On October 7, 2020, the Energy Regulatory Commission (Comisión Reguladora de Energía, "CRE") published in the Federal Official Gazette ("DOF")1 a resolution (the "Resolution") to amend the "General provisions that establish the terms to request an authorization to modify or transfer electricity generation permits or electricity supply permits,"2 in connection with the possibility of modifying generation permits in the modalities of self-supply (autoabastecimiento) and cogeneration (cogeneración), which were granted under the now repealed Electricity Utility Law (Ley del Servicio Público de Energía Eléctrica, "LSPEE").
The Resolution refers that the amendments to the general provisions are intended to prevent that permit holders could, indefinitely: (i) modify the expansion plans of the self-supply and cogeneration permits in order to include new off-takers that were not originally approved in the permit or in subsequent amendments thereto, and (ii) include load points that have entered into power supply agreements under the Electricity Industry Law (Ley de la Industria Eléctrica, "LIE").
The CRE stated in the recitals of the Resolution that allowing the foregoing has resulted in: (i) distortion of the nature, purpose and object of the self-supply and cogeneration permits; (ii) distortions in the market under the LIE; and (iii) the existence of a parallel market, which contravenes both the supply schemes established in the LIE and the LSPEE.
The amendment consists of the following:
- Establishes that power generation permits (referring to self-supply and cogeneration permits) cannot be modified for the purpose of including load points that have entered into a basic supply agreement under the LIE
- Establishes that load points that have been registered in the Qualified Users Registry (either voluntarily or mandatory), and have concluded their registration by removal or term ending, cannot be included in self-supply or cogeneration permits. Such load points must receive basic supply or qualified supply under the LIE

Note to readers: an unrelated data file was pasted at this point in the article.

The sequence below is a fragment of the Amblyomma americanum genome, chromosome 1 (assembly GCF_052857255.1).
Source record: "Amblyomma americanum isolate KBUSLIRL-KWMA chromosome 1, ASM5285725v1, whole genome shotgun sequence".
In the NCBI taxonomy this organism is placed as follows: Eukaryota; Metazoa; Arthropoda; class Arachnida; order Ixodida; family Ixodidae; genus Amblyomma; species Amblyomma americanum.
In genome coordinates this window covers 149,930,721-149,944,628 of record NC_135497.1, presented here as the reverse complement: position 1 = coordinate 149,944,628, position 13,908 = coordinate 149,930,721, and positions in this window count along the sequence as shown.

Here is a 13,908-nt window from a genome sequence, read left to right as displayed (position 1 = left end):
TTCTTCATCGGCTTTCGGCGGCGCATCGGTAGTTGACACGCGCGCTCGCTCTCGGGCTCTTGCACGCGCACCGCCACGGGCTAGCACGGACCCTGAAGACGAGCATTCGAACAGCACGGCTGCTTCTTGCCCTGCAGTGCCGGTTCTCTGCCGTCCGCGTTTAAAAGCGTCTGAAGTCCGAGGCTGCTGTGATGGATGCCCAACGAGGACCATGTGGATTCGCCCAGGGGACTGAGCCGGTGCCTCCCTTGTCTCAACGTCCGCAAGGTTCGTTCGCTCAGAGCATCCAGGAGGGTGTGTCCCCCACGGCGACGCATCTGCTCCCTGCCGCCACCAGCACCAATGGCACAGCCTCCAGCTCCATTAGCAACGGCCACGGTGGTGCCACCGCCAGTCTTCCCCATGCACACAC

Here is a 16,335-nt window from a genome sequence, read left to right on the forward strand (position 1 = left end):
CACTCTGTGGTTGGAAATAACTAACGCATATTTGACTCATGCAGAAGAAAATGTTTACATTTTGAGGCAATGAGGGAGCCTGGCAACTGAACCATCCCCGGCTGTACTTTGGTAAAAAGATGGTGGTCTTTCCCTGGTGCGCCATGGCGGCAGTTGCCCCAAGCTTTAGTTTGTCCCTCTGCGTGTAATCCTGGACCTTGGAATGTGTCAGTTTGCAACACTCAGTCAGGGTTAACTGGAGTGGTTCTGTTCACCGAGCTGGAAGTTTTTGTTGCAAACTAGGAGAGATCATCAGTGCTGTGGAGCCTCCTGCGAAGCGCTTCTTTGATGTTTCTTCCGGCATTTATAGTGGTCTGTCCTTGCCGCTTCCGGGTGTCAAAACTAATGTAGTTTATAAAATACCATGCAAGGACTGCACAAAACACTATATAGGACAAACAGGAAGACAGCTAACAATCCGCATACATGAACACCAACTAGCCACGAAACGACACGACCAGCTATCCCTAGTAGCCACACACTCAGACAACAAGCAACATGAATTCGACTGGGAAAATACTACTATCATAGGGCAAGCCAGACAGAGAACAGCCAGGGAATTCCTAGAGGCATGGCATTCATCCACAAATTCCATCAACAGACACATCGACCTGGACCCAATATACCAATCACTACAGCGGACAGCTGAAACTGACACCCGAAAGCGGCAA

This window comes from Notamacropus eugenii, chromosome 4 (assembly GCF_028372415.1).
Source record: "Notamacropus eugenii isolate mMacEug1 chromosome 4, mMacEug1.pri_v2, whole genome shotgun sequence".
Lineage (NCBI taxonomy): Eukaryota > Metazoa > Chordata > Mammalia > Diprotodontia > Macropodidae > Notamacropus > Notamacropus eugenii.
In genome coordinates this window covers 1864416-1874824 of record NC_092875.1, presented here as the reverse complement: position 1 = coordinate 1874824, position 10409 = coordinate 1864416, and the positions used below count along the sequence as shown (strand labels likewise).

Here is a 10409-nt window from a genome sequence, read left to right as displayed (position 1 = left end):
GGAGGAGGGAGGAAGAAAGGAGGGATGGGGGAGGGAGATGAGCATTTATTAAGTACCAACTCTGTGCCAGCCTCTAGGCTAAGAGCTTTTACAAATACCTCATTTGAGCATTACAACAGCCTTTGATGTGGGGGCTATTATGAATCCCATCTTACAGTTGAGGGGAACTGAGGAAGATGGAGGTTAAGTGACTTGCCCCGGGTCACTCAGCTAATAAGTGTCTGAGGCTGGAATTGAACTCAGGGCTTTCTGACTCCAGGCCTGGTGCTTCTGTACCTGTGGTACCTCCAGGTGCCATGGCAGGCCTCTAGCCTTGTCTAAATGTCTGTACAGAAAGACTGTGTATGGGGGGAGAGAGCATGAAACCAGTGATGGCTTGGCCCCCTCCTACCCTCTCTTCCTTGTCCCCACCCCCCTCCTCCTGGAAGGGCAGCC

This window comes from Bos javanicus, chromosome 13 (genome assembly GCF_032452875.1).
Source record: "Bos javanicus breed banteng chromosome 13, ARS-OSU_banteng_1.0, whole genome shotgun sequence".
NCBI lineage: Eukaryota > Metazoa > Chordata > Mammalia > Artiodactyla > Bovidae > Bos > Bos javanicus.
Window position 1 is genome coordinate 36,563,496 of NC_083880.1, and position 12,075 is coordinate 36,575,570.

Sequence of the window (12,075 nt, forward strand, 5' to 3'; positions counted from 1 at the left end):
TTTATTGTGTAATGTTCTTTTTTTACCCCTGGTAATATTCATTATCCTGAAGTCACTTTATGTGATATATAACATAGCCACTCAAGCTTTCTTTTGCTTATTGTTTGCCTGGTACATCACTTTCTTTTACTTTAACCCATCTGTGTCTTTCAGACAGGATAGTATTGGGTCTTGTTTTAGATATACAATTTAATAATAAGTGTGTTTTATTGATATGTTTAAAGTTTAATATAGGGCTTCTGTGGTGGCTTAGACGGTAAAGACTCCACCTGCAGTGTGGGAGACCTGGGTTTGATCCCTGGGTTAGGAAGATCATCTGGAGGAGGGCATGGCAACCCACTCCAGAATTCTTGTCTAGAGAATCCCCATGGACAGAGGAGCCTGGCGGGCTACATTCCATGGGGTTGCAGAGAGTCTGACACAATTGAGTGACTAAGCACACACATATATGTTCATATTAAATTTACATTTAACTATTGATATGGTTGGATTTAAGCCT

- Removes the possibility of adding, in the expansion plans, individuals or entities different from those already authorized in the corresponding self-supply permit
- Establishes that partners already approved or included in the expansion plans, which have been merged or divided, must demonstrate being partners or beneficiaries of the electricity generated under the relevant permit, provided that new load points that have entered into a basic supply contract under the LIE cannot be included in the permit
The Resolution establishes that the inclusion of partners and beneficiaries to the self-supply or cogeneration permits that have been authorized by CRE before the effective date of the Resolution will not be affected.
The partners or beneficiaries that have requested their incorporation to the self-supply permit (including the expansion plan) or cogeneration permit, but the same has not been resolved by the CRE, could obtain legal advice regarding this amendment to the regulation.3
The Resolution will come into effect on October 8, 2020.
1 The Resolution could be consulted here: https://www.dof.gob.mx/nota_detalle.php?codigo=5602136&fecha=07/10/2020.
2 Disposiciones administrativas de carácter general que establecen los términos para solicitar la autorización para la modificación o transferencia de permisos de generación de energía eléctrica o suministro eléctrico.
3 The Federal Antitrust Commission issued comments to the draft of Resolution on the website of the National Commission for Regulatory Improvement, in the sense that the Resolution: (i) "leads to uncertainty by reducing incentives to invest and limiting the possibility of competing in the [electricity] market"; (ii) "implies a substantial change in the operating rules of the permits granted under the LSPEE; which, according to the Second and Tenth transitory articles of the LIE, should be respected"; (iii) "restricts the supply options for basic users"; and (iv) "could grant exclusive advantages to CFE Basic Supply". Said Commission recommended submitting the draft of Resolution to a regulatory impact analysis before its publication, which did not occur.
Gustavo Neyra Lopez, (White & Case, Legal Intern, Mexico City) contributed to the development of this publication.
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